Building foundations for an energy-efficient world

Instead of focusing on saving energy through consumables like cars, energy conservation should come from investments in “green buildings.”

Killer typhoons in Taiwan and on mainland China. A failed monsoon in India. The UN secretary general in the Arctic pleading for action on climate change as politicians bicker over the costs.

But, instead of letting that debate rage while the planet heats up, policymakers should embrace one of the cheapest ways of cutting the air pollution that lies at the root of the problem: making buildings more efficient.

Surprisingly, buildings account for about one-third of global energy use. Transport, mostly cars, accounts for roughly another third. Factories and mines make up the rest. A lot of attention has gone into making cars and factories more efficient since the first global energy shocks of the 1970s. Yet most buildings are bigger energy hogs than a fleet of SUVs. Given advances in technology in everything from window glass to air conditioners, change can come for no net cost.

The World Business Council for Sustainable Development, which produced a landmark study on the topic, contends that buildings should put back into the system at least as much energy as they take out.

But governments must act. Farsighted administrations in places as different as Germany and Singapore are mandating green buildings. Policymakers there know that governments have a role in mandating regulations to create a level playing field and helping build industry capacity.

Buildings last for decades, so decisions made today have a long-term impact on energy consumption. Efficient buildings enable countries to consume less energy, which supports economic development, because money is freed up for other projects, while promoting energy security and environmental sustainability.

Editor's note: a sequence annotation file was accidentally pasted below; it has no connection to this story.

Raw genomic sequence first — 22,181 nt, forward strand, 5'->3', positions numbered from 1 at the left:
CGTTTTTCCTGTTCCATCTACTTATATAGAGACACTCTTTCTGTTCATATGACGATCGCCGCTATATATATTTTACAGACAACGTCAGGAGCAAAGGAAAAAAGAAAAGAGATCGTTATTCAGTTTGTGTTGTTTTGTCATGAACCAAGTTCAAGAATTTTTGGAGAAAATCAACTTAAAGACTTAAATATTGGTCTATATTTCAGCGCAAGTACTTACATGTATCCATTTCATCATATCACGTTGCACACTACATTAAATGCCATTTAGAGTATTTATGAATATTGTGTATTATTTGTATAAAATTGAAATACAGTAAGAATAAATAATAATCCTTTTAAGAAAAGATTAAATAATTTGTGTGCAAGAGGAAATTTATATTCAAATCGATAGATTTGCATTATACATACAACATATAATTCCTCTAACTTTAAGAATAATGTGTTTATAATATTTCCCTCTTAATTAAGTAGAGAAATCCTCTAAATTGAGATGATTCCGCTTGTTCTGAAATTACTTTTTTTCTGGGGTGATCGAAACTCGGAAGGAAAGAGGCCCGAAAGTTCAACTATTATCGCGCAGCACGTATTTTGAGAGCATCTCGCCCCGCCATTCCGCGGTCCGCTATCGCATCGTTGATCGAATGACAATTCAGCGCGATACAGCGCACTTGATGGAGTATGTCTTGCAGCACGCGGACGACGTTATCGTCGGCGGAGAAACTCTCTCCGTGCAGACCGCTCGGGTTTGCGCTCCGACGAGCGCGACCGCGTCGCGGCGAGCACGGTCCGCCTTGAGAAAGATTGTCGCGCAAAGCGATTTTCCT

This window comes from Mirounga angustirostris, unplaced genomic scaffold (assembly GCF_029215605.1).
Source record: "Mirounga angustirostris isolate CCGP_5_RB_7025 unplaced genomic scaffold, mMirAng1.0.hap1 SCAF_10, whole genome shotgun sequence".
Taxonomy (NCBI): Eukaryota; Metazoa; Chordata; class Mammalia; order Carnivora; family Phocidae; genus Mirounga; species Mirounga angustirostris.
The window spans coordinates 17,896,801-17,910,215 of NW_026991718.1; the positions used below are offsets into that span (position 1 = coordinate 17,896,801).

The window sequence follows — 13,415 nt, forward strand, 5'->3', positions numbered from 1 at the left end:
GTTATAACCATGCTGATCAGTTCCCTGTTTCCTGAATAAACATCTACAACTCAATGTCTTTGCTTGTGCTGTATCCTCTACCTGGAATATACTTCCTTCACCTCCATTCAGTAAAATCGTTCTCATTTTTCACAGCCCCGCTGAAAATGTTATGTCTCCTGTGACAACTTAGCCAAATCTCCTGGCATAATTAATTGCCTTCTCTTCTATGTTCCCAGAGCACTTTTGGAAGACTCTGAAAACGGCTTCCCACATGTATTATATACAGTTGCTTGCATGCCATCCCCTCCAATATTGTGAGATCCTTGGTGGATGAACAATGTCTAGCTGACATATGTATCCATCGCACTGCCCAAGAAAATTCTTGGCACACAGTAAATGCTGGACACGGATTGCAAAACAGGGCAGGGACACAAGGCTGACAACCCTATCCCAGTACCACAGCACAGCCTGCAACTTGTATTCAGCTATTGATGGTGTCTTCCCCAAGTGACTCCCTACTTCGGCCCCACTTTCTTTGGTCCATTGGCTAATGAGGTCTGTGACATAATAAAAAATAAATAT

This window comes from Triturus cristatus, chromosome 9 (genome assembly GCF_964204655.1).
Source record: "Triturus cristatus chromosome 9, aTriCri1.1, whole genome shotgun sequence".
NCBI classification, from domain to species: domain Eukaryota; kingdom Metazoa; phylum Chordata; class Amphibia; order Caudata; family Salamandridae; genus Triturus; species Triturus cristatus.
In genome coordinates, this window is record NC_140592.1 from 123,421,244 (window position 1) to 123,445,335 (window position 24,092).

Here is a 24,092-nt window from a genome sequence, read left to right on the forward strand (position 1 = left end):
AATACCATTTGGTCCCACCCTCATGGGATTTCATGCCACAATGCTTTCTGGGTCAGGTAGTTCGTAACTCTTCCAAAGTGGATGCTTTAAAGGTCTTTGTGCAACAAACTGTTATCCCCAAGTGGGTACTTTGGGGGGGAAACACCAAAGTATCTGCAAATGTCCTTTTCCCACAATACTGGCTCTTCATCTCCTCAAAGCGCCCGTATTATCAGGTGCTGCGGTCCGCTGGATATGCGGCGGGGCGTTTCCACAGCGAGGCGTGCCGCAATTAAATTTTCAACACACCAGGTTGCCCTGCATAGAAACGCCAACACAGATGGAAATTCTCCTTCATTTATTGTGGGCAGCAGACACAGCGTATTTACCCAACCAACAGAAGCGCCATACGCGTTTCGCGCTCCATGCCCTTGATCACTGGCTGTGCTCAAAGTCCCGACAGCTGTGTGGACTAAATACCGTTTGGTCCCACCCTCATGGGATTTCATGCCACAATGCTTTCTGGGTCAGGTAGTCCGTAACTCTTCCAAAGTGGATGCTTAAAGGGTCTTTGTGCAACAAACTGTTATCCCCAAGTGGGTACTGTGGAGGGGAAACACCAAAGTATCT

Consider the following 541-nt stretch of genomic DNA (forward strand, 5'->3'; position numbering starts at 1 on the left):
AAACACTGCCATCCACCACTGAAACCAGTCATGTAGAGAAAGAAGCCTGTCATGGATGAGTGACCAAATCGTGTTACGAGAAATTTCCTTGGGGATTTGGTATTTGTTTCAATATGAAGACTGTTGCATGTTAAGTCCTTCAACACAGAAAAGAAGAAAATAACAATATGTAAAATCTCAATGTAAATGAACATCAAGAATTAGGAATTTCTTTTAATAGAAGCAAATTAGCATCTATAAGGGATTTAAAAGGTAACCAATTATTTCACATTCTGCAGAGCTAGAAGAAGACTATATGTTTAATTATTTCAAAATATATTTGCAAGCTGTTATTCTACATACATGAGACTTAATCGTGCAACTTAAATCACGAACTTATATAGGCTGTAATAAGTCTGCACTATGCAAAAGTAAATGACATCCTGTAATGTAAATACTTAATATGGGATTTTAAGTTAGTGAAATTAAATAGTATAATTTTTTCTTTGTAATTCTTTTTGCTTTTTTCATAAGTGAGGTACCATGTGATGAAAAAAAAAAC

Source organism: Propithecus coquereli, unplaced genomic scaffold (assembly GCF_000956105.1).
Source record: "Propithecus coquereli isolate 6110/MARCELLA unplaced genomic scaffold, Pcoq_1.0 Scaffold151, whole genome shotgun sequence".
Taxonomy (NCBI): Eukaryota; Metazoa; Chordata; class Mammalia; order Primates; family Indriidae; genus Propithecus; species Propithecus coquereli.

Greener buildings are particularly important for Asia, home to the world’s most rapid economic growth. Asia’s share of global energy consumption has doubled in the past 30 years, and its buildings’ share of energy use is growing at similar rates, with China and India alone constructing more than half of the
world’s new floor space. Without well-designed policy measures, improvements in the energy efficiency of buildings and appliances will continue at a relatively slow pace in Asia.

Energy-hungry China builds the equivalent of two to four 500-megawatt power plants every week. No one can ask China to slow its development. But if China can improve its energy efficiency, it will save money and strengthen its energy security.

Before change can come, some old myths need to be demolished.

Myth 1: Green buildings cost a lot more to build. Initially, there may be higher costs, usually 3 per cent to 10 per cent, though this figure tends to fall quickly, as everyone from architects to construction workers becomes more familiar with new ways.

Myth 2: The idea that energy-efficiency means sitting in the dark, shivering in the winter and sweating in the summer is nonsense. Repeated studies have shown that well-designed buildings are more comfortable. Green offices have lower employee turnover and fewer sick days.

Myth 3: If energy efficiency worked, everyone would have done it already. This is like the joke about the two economists who ignore a US$100 bill they see lying on the street, figuring that if the money were real someone would have picked it up. Building developers often don’t want the extra cost or extra hassle of breaking old habits. After all, they either sell the property or pass on the higher utility costs to tenants.

Nothing stands in the way of change except the unwillingness to change old patterns. Governments need to set standards that become progressively tighter over time. Everyone in the building and construction industry needs to be more creative. Tenants need to take the same care with buildings that they do with cars. The net result of a series of small changes would be a dramatic reduction in energy consumption.

Originally published in The South China Morning Post. Can be accessed at www.asiabusinesscouncil.org/docs/press/Council_Press_SCMP_112609.pdf